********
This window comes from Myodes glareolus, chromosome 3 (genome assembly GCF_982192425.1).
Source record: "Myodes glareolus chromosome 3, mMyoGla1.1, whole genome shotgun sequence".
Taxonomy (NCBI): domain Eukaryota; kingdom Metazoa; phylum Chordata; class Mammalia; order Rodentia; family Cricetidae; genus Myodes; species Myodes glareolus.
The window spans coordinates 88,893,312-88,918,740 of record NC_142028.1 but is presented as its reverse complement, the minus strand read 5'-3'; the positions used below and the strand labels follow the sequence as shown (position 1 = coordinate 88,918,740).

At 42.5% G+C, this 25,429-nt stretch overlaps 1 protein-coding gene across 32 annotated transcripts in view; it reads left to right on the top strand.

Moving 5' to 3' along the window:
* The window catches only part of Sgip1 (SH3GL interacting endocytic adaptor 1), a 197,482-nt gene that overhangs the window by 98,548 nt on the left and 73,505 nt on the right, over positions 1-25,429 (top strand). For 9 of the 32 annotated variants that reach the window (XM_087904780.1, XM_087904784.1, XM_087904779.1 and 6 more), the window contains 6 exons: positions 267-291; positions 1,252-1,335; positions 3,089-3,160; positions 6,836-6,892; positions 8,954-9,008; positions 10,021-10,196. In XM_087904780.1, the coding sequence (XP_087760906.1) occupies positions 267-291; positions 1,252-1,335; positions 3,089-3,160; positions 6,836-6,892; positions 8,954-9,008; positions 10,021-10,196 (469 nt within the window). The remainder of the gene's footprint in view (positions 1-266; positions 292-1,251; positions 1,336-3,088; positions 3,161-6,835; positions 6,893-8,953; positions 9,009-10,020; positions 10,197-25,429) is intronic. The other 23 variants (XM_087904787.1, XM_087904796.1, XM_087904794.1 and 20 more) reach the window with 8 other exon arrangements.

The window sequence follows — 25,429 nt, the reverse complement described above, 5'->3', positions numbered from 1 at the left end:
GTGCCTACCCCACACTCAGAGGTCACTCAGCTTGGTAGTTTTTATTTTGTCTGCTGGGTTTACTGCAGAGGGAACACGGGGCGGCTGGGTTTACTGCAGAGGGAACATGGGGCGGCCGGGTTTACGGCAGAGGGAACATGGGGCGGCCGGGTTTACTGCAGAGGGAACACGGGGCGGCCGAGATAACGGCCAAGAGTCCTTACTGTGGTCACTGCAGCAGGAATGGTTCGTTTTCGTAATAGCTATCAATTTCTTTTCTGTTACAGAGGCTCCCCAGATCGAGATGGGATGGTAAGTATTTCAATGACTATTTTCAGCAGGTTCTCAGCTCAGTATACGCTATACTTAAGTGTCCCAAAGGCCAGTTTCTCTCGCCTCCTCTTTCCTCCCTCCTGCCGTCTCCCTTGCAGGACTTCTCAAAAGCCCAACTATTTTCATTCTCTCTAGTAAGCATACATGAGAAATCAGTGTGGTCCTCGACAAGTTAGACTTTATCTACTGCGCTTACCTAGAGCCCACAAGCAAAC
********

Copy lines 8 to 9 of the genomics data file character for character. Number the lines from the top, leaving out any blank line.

The window sequence follows — 25,429 nt, the reverse complement described above, 5'->3', positions numbered from 1 at the left end:
GTGCCTACCCCACACTCAGAGGTCACTCAGCTTGGTAGTTTTTATTTTGTCTGCTGGGTTTACTGCAGAGGGAACACGGGGCGGCTGGGTTTACTGCAGAGGGAACATGGGGCGGCCGGGTTTACGGCAGAGGGAACATGGGGCGGCCGGGTTTACTGCAGAGGGAACACGGGGCGGCCGAGATAACGGCCAAGAGTCCTTACTGTGGTCACTGCAGCAGGAATGGTTCGTTTTCGTAATAGCTATCAATTTCTTTTCTGTTACAGAGGCTCCCCAGATCGAGATGGGATGGTAAGTATTTCAATGACTATTTTCAGCAGGTTCTCAGCTCAGTATACGCTATACTTAAGTGTCCCAAAGGCCAGTTTCTCTCGCCTCCTCTTTCCTCCCTCCTGCCGTCTCCCTTGCAGGACTTCTCAAAAGCCCAACTATTTTCATTCTCTCTAGTAAGCATACATGAGAAATCAGTGTGGTCCTCGACAAGTTAGACTTTATCTACTGCGCTTACCTAGAGCCCACAAGCAAAC